It is on all accounts a very memorable transaction, and tends to bring on a heavy burthen, operating in the nature of a tax, laid by their own authority on the goods of their masters in England. If such a compensation to the Board of Trade was necessary on account of their engagement to take no further (that is to say, no unlawful) emolument, it implies, that the practice of making such unlawful emolument had formerly existed; and Your Committee think it very extraordinary, that the first notice the Company had received of such a practice should be, in taxing them for a compensation for a partial abolition of it, secured on the parole of honour of those very persons, who are supposed to have been guilty of this unjustifiable conduct. Your Committee consider this engagement, if kept, as only a partial abolition of the implied corrupt practice, because no part of the compensation is given to the members of the Board of Trade, who reside at the several factories, though their means of abuse are without all comparison greater; and if the corruption was supposed so extensive as to be bought off at that price where the means were fewer, the House will judge how far the tax has purchased off the evil.



From the SELECT COMMITTEE appointed to take into consideration the state of the Administration of Justice in the provinces of Bengal, Bahar, and Orissa, and to report the same, as it shall appear to them, to the House; with their observations thereupon; and who were instructed to consider how the British Possessions in the East Indies may be held and governed with the greatest security and advantage to this Country; and by what means the happiness of the Native Inhabitants may be best promoted. vil (1783.)

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OUR Committee, in the course of their inquiry into the obedience yielded by the Com pany's servants to the orders of the Court of Directors, (the authority of which orders had been strengthened by the Regulating Act of 1773,) could not overlook one of the most essential objects of that Act, and of those orders, namely, the taking of gifts and presents. These pretended free gifts from the Natives to the Company's servants in power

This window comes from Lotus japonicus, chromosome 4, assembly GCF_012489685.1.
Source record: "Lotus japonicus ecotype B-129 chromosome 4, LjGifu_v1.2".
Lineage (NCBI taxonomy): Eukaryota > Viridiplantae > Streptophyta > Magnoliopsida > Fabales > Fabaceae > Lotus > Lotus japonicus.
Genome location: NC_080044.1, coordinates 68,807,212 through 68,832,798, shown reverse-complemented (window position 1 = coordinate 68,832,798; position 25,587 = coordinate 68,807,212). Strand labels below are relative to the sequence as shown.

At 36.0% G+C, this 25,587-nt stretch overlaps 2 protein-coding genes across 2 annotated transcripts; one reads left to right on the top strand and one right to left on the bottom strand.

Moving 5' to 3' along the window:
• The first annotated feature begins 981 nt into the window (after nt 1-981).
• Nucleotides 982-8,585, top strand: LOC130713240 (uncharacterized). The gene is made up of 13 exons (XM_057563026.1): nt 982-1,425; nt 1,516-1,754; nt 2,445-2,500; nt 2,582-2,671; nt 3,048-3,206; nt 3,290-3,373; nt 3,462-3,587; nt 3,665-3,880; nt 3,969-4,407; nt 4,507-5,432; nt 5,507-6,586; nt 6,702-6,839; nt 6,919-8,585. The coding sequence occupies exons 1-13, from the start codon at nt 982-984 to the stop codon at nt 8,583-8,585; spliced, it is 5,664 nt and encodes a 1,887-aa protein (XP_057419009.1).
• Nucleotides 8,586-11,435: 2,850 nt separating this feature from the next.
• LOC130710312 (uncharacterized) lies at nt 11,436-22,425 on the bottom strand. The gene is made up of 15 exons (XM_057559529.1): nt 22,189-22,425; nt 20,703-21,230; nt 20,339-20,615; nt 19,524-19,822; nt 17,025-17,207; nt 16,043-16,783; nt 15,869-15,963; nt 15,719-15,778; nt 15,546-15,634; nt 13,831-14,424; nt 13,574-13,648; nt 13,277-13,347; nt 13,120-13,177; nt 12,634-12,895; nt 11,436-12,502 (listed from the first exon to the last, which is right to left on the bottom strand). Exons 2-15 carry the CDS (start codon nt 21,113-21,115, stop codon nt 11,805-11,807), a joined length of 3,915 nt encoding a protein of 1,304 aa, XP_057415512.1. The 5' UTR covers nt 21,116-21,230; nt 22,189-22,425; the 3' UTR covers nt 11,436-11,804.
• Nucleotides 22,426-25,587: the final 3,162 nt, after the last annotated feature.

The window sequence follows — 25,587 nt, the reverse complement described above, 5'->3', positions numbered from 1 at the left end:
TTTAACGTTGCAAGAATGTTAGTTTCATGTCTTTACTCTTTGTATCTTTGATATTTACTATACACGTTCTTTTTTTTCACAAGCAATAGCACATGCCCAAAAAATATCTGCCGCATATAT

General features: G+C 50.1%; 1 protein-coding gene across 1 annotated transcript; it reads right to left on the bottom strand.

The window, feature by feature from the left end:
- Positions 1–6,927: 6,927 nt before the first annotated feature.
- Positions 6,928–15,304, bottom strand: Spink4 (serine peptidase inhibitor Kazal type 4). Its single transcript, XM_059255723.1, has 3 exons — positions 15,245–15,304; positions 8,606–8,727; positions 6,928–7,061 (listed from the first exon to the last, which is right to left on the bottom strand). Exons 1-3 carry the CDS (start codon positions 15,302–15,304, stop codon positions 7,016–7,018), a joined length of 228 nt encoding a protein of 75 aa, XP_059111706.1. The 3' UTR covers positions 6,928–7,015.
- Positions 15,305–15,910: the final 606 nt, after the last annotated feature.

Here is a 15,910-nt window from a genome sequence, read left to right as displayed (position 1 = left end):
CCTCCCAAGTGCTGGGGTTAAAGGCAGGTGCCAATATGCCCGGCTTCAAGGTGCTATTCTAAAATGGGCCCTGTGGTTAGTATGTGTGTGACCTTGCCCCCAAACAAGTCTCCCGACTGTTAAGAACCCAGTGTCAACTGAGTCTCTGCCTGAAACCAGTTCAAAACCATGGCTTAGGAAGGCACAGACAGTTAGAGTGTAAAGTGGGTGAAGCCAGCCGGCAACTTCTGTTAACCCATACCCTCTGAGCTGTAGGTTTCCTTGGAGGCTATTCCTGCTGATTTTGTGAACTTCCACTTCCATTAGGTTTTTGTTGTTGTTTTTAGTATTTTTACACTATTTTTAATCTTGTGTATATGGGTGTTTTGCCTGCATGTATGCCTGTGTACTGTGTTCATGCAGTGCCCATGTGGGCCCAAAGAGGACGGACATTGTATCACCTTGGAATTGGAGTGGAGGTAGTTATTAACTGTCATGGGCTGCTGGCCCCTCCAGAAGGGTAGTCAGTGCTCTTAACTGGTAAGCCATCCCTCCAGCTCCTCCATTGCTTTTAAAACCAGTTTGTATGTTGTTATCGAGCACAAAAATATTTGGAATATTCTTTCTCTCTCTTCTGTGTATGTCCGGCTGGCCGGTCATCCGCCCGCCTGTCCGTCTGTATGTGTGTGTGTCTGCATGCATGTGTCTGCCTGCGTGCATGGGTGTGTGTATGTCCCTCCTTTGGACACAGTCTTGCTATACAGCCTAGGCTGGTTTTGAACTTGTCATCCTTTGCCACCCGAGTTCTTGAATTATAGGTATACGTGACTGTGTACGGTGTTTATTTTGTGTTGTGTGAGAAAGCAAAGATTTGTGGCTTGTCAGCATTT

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power had never been authorized by law; they are contrary to the covenants formerly entered into by the President and Council; they are strictly forbidden by the Act of Parliament; and forbidden upon grounds of the most substantial policy.

Before the Regulating Act of 1733, the allowances. made by the Company to the Presidents of Bengal were abundantly sufficient to guaranty them against any thing like a necessity for giving into that pernicious practice. The Act of Parliament, which appointed a Governour-General in the place of a President, as it was extremely particular in 'enforcing the prohibition of those presents, so it was equally careful in making an ample provision for supporting the dignity of the office, in order to remove all excuse for a corrupt increase of its emoluments.

Although evidence on record, as well as verbal testimony, has appeared before Your Committee of presents to a large amount having been received. by Mr. Hastings and others before the year 1775, they were not able to find distinct traces of that practice in him, or any one else, for a few years.

The inquiry set on foot in Bengal by order of the Court of Directors in 1775 with regard to all corrupt practices, and the vigour, with which they were for some time pursued, might have given a temporary check to the receipt of presents, or might have produced a more effectual concealment